Here, the allegations found in plaintiffs' complaint are vague, conclusory, and nearly incomprehensible. The complaint fails to allege facts that state the elements of the claims both plainly and succinctly, and fails to allege with any degree of particularity the specific acts allegedly engaged in that would support plaintiffs' claims. The complaint is also almost entirely devoid of reference to the most basic facts, such as the dates on which alleged incidents occurred and the names of individuals involved in the acts alleged. Accordingly, defendant's motion to dismiss could be properly granted for this reason alone.*fn4


Counsel for defendant also argues that plaintiffs' claim under the FCRA must be dismissed for failure to state a claim on which relief can be granted. Specifically, defense counsel contends that plaintiffs have failed to allege any specific facts involving defendant that would constitute a violation of the FCRA. Moreover, counsel for defendant argues that plaintiffs cannot allege such facts because the alleged violations of the FCRA stem from plaintiffs' 2005 home loan and defendant Reconstruct Company, N.A. was not a party to that loan transaction. (Def.'s MTD (Doc. No. 17) at 25-26.) Defendant's arguments are persuasive.

Congress enacted the FCRA "to ensure fair and accurate credit reporting, promote efficiency in the banking system, and protect consumer privacy." Safeco Ins. Co. of Am. v. Burr, 551 U.S. 47, 52 (2007). The FCRA requires consumer reporting agencies to "adopt reasonable procedures for meeting the needs of commerce for consumer credit . . ." 15 U.S.C. § 1681(b). A consumer reporting agency ("CRA") is one that "regularly engages in whole or in part in the practice of assembling or evaluating consumer credit information or other information on consumers for the purpose of furnishing consumer reports to third parties . . . ." 15 U.S.C. § 1681a(f). As the Ninth Circuit has recognized:

[T]o ensure that credit reports are accurate, the FCRA imposes some duties on the sources that provide credit information to CRAs, called "furnishers" in the statute. Section 1681s-2 sets forth responsibilities of furnishers of information to consumer reporting agencies delineating two categories of responsibilities. Subsection

(a) details the duty to provide accurate information, and includes the following duty:

(3) Duty to provide notice of dispute

If the completeness or accuracy of any information furnished by any person to any consumer reporting agency is disputed to such person by a consumer, the person may not furnish the information to any consumer reporting agency without notice that such information is disputed by the consumer. § 1681s-2(a)(3).

Section 1681s-2(b) imposes a second category of duties on furnishers of information. These obligations are triggered upon notice of dispute-that is, when a person who furnished information to a CRA receives notice from the CRA that the consumer disputes the information. [] Subsection 1681s-2(b) provides that, after receiving a notice of dispute, the furnisher shall:

(A) conduct an investigation with respect to the disputed information;

(B) review all relevant information provided by the [CRA] pursuant to section 1681i(a)(2) ...;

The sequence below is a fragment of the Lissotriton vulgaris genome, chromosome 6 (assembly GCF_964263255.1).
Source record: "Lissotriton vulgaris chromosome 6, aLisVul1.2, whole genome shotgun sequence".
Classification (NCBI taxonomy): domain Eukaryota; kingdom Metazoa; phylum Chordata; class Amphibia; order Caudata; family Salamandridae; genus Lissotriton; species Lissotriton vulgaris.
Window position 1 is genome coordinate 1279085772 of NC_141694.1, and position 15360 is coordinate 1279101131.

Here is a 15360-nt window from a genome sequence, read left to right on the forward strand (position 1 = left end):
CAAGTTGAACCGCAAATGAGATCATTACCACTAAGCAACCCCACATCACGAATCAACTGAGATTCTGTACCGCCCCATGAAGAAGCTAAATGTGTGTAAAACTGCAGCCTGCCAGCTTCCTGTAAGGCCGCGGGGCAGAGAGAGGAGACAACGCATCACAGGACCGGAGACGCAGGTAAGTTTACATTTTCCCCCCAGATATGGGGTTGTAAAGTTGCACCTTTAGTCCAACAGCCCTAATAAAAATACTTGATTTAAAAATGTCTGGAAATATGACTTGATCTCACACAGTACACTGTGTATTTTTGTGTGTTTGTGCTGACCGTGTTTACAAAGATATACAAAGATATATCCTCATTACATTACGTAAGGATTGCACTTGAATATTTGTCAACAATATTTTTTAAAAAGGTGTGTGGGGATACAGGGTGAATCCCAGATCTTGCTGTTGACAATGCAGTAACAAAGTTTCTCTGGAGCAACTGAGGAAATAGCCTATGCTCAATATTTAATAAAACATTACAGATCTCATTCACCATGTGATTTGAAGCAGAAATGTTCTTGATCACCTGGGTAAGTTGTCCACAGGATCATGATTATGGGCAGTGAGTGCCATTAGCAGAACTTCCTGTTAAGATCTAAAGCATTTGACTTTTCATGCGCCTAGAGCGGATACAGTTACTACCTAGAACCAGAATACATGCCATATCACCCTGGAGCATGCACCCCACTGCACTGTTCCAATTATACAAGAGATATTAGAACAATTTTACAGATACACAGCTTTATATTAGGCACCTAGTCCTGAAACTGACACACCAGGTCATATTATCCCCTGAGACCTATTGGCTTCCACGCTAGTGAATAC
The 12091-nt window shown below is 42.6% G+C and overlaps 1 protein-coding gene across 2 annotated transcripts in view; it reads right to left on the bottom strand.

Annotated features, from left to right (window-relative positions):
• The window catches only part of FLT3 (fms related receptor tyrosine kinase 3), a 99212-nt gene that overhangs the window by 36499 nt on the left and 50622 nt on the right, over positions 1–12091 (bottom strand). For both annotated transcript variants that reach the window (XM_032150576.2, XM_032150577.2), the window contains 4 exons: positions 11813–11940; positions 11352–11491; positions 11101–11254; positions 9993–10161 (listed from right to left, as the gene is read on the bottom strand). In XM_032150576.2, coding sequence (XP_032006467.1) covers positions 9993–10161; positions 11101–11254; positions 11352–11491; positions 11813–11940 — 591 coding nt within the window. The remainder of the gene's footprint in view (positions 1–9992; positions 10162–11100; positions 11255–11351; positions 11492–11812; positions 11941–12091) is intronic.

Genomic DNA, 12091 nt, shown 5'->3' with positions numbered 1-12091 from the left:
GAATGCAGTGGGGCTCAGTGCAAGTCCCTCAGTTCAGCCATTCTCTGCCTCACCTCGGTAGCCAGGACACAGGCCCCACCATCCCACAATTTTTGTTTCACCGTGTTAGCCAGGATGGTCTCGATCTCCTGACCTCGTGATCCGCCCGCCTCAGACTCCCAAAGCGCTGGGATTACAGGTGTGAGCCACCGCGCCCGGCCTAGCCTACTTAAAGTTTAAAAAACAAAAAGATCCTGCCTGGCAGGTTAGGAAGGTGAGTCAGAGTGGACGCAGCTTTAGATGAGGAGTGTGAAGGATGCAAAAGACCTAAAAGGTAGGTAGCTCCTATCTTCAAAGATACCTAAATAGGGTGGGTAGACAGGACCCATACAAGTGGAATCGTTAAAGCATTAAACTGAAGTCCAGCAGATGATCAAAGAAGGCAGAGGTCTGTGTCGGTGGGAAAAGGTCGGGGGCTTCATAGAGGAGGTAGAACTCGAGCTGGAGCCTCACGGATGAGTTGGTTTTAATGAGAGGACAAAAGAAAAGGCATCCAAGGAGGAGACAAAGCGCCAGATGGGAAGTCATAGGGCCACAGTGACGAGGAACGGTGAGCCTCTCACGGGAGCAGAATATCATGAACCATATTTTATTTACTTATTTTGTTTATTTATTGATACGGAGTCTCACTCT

(C) report the results of the investigation to the [CRA];

(D) if the investigation finds that the information is incomplete or inaccurate, report those results to all other [CRAs] to which the person furnished the information ...; and

(E) if an item of information disputed by a consumer is found to be inaccurate or incomplete or cannot be verified after any reinvestigation under paragraph (1) ... (i) modify ... (ii) delete[or] (iii) permanently block the reporting of that item of information [to the CRAs]. § 1681s-2(b)(1). These duties arise only after the furnisher receives notice of dispute from a CRA; notice of a dispute received directly from the consumer does not trigger furnishers' duties under subsection (b).

Gorman v. Wolpoff & Abramson, LLP, 584 F.3d 1147, 1153-54 (9th Cir. 2009). The FCRA also limits the disclosure of "investigative consumer reports." See 15 U.S.C. § 1681d.

Analysis of plaintiffs' complaint is complicated by their failure, discussed above, to state the element of their FCRA claim both plainly and succinctly or to allege with any degree of particularity the specific acts allegedly engaged in that would support such a claim.

Nonetheless, it is apparent that plaintiffs have not alleged that defendant Reconstruct Company, N.A. is a consumer reporting agency, that defendant furnished information about plaintiffs to a consumer reporting agency, or even that any furnisher of information received a notice of dispute from a CRA. Nor have plaintiffs alleged any facts relating to the disclosure of an investigative consumer report.

Plaintiffs do, however, allege that the violations of the FCRA occurred "in the course and conduct of offering and making" their 2005 home loan. (Compl. (Doc. No. 1) at 35.) Any such claim would appear to be time-barred, since the FCRA requires that a plaintiff plead violations of the statute "not later than the earlier" of two years "after the date of discovery" by plaintiff of the violation, or within five years of the date "on which the violation that is the basis for such liability occurs." 15 U.S.C. § 1681p. Plaintiff's did not file this action regarding their May of 2005 home loan until June 1, 2011.